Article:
I'm currently three weeks into another marathon training schedule. Last week I hit 42 miles for the week and looks like i'll be dropping back down again this week. So frustrating.

  • Is there any swelling around the tendon? if not I doubt that the actual tendon is your problem. it will probably more likely be the muscle that is attached to it. But as you say, always best to get docs advice!


  • No swelling. I'll try stretching it more and maybe a light jog tonight.

    I am working to a new schedule which has some very slow recovery runs. When I first went on one of those I did seem to develop some pain in my lower legs from holding back.

  • I think stretching might help you, mine isn't swollen either and I've been stretching it a lot which seems to have helped. I just stretched off after a run before but now I'm doing calf, hamstring, quad and piriformis stretched every day
  • And you've been running with the injury too?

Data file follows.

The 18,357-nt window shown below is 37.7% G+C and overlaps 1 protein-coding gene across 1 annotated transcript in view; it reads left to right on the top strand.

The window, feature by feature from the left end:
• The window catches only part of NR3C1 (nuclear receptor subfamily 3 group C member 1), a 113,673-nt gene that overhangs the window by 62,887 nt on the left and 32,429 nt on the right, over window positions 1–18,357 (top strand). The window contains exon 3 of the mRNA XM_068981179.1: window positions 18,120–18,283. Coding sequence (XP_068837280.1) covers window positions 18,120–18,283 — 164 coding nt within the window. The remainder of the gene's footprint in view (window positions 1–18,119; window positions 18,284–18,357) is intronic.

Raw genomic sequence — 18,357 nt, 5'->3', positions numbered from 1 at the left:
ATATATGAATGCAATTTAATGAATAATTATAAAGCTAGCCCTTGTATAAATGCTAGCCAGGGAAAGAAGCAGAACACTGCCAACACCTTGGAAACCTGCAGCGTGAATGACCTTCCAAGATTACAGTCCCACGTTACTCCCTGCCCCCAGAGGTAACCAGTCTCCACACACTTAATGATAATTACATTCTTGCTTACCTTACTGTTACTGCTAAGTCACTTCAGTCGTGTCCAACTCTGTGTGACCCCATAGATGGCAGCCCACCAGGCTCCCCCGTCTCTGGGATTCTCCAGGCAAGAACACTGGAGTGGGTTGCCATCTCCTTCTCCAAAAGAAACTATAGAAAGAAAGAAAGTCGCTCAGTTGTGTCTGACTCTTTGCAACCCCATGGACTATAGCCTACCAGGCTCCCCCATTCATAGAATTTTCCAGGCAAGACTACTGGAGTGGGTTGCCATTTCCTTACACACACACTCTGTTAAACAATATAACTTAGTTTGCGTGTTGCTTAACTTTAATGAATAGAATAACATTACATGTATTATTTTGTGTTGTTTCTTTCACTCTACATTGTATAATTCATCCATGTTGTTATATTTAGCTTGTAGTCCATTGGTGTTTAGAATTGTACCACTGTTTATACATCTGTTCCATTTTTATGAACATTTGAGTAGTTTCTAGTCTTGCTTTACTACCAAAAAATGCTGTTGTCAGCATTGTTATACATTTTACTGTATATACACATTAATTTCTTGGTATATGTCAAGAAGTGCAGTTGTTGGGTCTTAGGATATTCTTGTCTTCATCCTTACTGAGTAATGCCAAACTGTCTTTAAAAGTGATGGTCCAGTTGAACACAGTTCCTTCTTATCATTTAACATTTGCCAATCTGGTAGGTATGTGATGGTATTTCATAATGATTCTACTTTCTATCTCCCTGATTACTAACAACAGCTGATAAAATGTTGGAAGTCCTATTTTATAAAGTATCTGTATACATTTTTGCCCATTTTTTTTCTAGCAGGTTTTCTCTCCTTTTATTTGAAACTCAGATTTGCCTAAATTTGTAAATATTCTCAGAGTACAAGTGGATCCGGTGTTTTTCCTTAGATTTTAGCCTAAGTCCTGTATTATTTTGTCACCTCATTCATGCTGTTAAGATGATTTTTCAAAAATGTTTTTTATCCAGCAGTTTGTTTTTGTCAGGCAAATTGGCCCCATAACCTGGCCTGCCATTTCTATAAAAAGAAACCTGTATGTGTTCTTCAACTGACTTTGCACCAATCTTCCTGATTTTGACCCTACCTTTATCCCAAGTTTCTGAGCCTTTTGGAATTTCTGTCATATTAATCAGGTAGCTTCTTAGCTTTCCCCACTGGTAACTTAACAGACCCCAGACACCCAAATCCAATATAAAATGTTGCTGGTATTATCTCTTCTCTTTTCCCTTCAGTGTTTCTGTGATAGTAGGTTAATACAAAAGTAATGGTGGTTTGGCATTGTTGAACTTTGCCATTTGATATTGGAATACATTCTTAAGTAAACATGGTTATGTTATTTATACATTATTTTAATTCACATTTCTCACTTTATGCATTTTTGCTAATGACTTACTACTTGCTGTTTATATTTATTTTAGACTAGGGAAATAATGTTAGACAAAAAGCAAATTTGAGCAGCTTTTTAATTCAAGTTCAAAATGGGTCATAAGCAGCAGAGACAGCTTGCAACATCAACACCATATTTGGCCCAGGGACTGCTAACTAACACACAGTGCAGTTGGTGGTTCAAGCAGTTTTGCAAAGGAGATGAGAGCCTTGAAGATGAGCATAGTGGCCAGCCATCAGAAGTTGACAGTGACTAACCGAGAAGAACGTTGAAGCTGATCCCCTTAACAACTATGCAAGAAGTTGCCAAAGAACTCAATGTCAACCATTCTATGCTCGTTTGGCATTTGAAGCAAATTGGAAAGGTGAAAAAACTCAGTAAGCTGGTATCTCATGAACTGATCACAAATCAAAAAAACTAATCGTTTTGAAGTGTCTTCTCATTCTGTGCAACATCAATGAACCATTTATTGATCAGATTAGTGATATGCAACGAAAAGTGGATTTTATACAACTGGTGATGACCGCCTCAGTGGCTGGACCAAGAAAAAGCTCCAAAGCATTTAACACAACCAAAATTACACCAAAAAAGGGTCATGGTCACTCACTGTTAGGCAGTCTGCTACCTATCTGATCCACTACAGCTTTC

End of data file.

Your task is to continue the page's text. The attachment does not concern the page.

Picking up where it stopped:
• Hey, this thread's been busy today!

    Gaz, a few things from what you say stand out. Your big toe lifts when you walk barefoot, sounds like you might need to see a podiatrist and work out why it does that. Could be just habit or stiffness in the toe joint and "first ray" (the big toe and the joints at the base of it). You may need a custom built orthotic to help with this.

    You also have a history of injury to that ankle that might have caused some ongoing stability issues - hence why your flexor hallucis or tib post are having to work hard.

    But and this is a big BUT it could just be your training schedule. Have you rapidly increased your mileage or stuck to the 10% rule? We all have things going on biomechanically, those things I've mentioned above could be of little significance, it may just be too big an increase in training.
  • Hey there, yes I've been running, taking it slightly easier than planned but still running. I did 6miles on Sunday then 5 tonight, just at a lsr pace. Stretched before and after and felt fine during the run, still feel fine and been back an hour or so. What's interesting is that when doing a soleus stretch yesterday I really felt it in my ptt, same stretch 3 times today and didn't feel a thing in my ptt so maybe it was just a bit tight?

    I've been doing some calf raises too but not sure if that's something that will help or hinder as although its going to strengthen my calves it makes them tighter in the interim..... Hoping for a bit of advice from Tom there.......